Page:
Several major businesses including Woolworths have offered to host Covid-19 vaccine hubs as the nation looks to accelerate its plagued vaccine rollout.
Treasurer Josh Frydenberg revealed on Wednesday some of the nation's largest companies had thrown their support behind Australia's rollout and were willing to assist where possible.
Among those in discussions was Wesfarmers, which owns Coles, Officeworks and Bunnings, Commonwealth banks, Telstra, Virgin and Qantas.
"There were many offers of premises for vaccinations being rolled out," Mr Frydenberg said.
Businesses also had ideas about possible incentives they could offer as part of the scheme, such as airline flyer points.
"I think it's more than a snag at Bunnings that we are talking about," Mr Frydenberg said.
NSW Premier Gladys Berejiklian has been reluctant to discuss incentives when supply of the Pfizer jab remains low.
Lieutenant General John Frewen, who heads the Federal Government's Covid vaccination task force, said on Tuesday incentives would be key when targeting those hesitant about the vaccine.
"I think perhaps later in the campaign when we're starting to get to those people who are less convinced or a bit more hesitant, that may be a better time for incentives," he told reporters.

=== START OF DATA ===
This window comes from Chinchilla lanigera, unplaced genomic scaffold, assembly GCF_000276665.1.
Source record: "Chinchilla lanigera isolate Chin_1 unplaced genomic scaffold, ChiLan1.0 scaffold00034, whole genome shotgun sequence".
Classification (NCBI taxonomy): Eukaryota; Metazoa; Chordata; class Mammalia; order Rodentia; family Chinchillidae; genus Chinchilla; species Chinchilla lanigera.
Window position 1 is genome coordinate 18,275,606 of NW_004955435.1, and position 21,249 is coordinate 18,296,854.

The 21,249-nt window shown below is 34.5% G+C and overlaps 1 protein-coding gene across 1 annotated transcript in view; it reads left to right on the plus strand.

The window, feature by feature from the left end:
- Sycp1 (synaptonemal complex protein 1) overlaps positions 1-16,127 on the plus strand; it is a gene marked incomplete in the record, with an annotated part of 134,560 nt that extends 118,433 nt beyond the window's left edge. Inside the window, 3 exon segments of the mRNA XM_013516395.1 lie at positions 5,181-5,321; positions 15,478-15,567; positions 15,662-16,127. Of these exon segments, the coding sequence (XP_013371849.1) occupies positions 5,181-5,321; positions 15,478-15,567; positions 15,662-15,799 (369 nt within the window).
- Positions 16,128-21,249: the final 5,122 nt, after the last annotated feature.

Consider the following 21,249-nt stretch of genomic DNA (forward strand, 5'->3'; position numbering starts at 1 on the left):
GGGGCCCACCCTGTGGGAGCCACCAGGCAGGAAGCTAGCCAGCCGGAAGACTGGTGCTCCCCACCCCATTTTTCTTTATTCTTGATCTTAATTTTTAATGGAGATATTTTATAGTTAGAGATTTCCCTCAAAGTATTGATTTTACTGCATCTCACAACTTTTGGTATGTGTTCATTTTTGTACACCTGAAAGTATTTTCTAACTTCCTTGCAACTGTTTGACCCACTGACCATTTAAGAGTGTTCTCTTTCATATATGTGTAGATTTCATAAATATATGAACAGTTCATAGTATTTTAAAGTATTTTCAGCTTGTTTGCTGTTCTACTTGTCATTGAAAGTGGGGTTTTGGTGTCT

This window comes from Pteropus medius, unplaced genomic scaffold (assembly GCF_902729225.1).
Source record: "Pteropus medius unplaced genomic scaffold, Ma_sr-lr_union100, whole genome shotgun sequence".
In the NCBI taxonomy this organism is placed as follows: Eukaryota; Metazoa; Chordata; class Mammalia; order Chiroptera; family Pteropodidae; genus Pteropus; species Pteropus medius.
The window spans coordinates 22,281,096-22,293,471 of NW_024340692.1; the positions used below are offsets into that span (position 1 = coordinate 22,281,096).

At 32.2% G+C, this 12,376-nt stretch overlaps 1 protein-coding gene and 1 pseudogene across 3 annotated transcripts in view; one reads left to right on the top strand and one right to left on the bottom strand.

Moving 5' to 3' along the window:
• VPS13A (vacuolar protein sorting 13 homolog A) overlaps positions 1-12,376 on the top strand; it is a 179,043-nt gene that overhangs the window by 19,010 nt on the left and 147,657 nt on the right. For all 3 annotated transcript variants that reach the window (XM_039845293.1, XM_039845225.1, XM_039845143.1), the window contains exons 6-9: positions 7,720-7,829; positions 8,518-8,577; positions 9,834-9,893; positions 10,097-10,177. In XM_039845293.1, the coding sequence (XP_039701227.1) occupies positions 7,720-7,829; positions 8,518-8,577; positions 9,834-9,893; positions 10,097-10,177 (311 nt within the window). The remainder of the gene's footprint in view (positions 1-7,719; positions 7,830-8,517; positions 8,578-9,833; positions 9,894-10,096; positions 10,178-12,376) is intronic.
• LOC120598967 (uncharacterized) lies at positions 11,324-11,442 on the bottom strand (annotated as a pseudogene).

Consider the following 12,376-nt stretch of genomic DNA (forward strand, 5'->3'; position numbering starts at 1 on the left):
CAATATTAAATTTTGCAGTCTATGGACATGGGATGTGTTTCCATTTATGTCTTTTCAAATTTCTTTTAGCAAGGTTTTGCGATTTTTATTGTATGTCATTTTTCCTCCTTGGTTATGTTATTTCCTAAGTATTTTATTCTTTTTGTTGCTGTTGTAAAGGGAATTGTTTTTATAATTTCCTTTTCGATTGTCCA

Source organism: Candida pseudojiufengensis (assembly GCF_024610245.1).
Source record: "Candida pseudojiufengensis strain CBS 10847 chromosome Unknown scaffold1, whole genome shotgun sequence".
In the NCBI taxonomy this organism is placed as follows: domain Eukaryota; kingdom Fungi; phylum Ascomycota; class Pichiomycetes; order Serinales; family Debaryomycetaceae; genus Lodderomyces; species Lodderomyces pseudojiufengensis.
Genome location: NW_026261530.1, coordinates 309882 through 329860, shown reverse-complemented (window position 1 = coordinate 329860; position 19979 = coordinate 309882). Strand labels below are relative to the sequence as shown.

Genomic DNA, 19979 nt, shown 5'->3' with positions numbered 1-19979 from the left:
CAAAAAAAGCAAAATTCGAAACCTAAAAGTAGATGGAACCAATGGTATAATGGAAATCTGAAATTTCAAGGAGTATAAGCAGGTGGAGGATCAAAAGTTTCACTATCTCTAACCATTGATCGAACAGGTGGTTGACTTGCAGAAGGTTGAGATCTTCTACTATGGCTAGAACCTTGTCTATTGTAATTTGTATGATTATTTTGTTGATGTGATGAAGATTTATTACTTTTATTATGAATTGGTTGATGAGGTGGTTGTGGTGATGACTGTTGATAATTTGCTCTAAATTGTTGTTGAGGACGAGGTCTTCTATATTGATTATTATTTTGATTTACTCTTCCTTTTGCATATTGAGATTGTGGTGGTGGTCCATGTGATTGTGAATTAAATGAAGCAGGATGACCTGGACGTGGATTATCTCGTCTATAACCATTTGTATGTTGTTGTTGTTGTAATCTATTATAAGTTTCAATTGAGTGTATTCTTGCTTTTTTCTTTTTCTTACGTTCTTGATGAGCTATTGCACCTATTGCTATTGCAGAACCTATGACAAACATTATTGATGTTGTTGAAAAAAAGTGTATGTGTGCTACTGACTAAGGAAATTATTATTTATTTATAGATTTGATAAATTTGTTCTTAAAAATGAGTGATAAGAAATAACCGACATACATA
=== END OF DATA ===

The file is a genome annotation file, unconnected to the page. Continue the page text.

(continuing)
Last week the Business Council of Australia said its members, roughly 1.5 million workers across banks, supermarkets and other large employers, could have the vaccine rolled out to them in a way they do the flu jab.
The council's chief executive Jennifer Westacott told Sky News businesses can play a "massive role" in the rollout.
Woolworths Group head of Covid response Ross Spencer said the business would welcome the opportunity to help.
Ms Berejiklian agrees large corporates or large workplaces have the ability to bring people on their premises to vaccinate their workforces in a timely way.
"The challenge now is we don't have enough supply, but once we do have enough supply, we need to make sure there are enough points of access, and that's what we don't have at the moment," she told reporters last week.
Shadow Treasurer Jim Chalmers agreed business was "critical" in assisting the rollout and said it was unfair they were now suffering during lockdowns as a result of the government's failure to acquire enough vaccines.
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